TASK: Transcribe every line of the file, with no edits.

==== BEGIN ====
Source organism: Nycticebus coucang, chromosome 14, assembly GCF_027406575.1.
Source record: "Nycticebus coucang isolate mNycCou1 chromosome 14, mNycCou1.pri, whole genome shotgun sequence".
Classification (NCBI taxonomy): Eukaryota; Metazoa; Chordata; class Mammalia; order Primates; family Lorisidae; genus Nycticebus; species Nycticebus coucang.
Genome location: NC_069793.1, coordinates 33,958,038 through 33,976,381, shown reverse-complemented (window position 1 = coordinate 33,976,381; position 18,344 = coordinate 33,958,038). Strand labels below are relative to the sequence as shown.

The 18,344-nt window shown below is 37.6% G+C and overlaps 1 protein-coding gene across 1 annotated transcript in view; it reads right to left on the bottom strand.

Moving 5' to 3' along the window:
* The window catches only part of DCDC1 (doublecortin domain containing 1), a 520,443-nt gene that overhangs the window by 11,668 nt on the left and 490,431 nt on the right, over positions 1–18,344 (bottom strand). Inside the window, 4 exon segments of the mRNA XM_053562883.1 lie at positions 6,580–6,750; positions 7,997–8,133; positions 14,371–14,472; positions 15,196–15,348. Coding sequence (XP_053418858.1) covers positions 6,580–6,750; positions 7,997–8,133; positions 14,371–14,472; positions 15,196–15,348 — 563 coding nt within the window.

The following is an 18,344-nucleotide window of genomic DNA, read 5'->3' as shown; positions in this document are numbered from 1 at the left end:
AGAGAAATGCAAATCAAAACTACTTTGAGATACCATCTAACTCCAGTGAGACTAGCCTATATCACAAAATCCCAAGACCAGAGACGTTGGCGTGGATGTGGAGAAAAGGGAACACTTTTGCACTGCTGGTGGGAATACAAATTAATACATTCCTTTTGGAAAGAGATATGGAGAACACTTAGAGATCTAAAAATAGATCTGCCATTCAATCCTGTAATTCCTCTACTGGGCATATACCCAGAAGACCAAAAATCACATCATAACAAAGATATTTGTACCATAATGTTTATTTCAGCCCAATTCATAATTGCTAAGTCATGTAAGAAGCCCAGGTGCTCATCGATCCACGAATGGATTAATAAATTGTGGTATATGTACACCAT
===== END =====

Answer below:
Source organism: Nycticebus coucang, chromosome 14, assembly GCF_027406575.1.
Source record: "Nycticebus coucang isolate mNycCou1 chromosome 14, mNycCou1.pri, whole genome shotgun sequence".
Classification (NCBI taxonomy): Eukaryota; Metazoa; Chordata; class Mammalia; order Primates; family Lorisidae; genus Nycticebus; species Nycticebus coucang.
Genome location: NC_069793.1, coordinates 33,958,038 through 33,976,381, shown reverse-complemented (window position 1 = coordinate 33,976,381; position 18,344 = coordinate 33,958,038). Strand labels below are relative to the sequence as shown.

The 18,344-nt window shown below is 37.6% G+C and overlaps 1 protein-coding gene across 1 annotated transcript in view; it reads right to left on the bottom strand.

Moving 5' to 3' along the window:
* The window catches only part of DCDC1 (doublecortin domain containing 1), a 520,443-nt gene that overhangs the window by 11,668 nt on the left and 490,431 nt on the right, over positions 1–18,344 (bottom strand). Inside the window, 4 exon segments of the mRNA XM_053562883.1 lie at positions 6,580–6,750; positions 7,997–8,133; positions 14,371–14,472; positions 15,196–15,348. Coding sequence (XP_053418858.1) covers positions 6,580–6,750; positions 7,997–8,133; positions 14,371–14,472; positions 15,196–15,348 — 563 coding nt within the window.

The following is an 18,344-nucleotide window of genomic DNA, read 5'->3' as shown; positions in this document are numbered from 1 at the left end:
AGAGAAATGCAAATCAAAACTACTTTGAGATACCATCTAACTCCAGTGAGACTAGCCTATATCACAAAATCCCAAGACCAGAGACGTTGGCGTGGATGTGGAGAAAAGGGAACACTTTTGCACTGCTGGTGGGAATACAAATTAATACATTCCTTTTGGAAAGAGATATGGAGAACACTTAGAGATCTAAAAATAGATCTGCCATTCAATCCTGTAATTCCTCTACTGGGCATATACCCAGAAGACCAAAAATCACATCATAACAAAGATATTTGTACCATAATGTTTATTTCAGCCCAATTCATAATTGCTAAGTCATGTAAGAAGCCCAGGTGCTCATCGATCCACGAATGGATTAATAAATTGTGGTATATGTACACCAT